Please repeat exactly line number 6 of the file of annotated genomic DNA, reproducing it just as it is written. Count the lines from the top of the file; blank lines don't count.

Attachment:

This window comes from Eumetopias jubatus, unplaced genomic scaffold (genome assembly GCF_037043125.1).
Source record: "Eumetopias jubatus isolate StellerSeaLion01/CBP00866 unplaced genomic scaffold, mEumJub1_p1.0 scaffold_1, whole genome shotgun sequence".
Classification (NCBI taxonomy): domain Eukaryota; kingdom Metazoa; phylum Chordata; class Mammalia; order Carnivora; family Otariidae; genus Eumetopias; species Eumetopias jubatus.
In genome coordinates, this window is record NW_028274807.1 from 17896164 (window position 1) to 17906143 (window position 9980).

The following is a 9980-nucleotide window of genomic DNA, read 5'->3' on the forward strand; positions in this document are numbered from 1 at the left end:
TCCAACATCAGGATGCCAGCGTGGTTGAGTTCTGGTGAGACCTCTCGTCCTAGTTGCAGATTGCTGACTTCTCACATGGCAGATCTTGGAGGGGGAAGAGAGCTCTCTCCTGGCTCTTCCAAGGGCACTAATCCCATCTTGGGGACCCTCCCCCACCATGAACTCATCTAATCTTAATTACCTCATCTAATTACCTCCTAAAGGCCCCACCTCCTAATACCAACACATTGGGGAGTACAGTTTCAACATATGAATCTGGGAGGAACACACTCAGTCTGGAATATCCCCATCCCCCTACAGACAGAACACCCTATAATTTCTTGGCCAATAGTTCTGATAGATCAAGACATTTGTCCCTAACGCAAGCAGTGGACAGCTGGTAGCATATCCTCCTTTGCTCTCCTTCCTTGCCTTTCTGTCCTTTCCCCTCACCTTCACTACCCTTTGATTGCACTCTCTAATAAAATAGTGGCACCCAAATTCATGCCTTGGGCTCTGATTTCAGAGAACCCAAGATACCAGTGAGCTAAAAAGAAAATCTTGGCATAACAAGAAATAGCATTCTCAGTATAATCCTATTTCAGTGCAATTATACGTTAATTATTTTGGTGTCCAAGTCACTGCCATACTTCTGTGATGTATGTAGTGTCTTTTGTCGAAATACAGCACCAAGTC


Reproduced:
TCCAACATCAGGATGCCAGCGTGGTTGAGTTCTGGTGAGACCTCTCGTCCTAGTTGCAGATTGCTGACTTCTCACATGGCAGATCTTGGAGGGGGAAGAGAGCTCTCTCCTGGCTCTTCCAAGGGCACTAATCCCATCTTGGGGACCCTCCCCCACCATGAACTCATCTAATCTTAATTACCTCATCTAATTACCTCCTAAAGGCCCCACCTCCTAATACCAACACATTGGGGAGTACAGTTTCAACATATGAATCTGGGAGGAACACACTCAGTCTGGAATATCCCCATCCCCCTACAGACAGAACACCCTATAATTTCTTGGCCAATAGTTCTGATAGATCAAGACATTTGTCCCTAACGCAAGCAGTGGACAGCTGGTAGCATATCCTCCTTTGCTCTCCTTCCTTGCCTTTCTGTCCTTTCCCCTCACCTTCACTACCCTTTGATTGCACTCTCTAATAAAATAGTGGCACCCAAATTCATGCCTTGGGCTCTGATTTCAGAGAACCCAAGATACCAGTGAGCTAAAAAGAAAATCTTGGCATAACAAGAAATAGCATTCTCAGTATAATCCTATTTCAGTGCAATTATACGTTAATTATTTTGGTGTCCAAGTCACTGCCATACTTCTGTGATGTATGTAGTGTCTTTTGTCGAAATACAGCACCAAGTC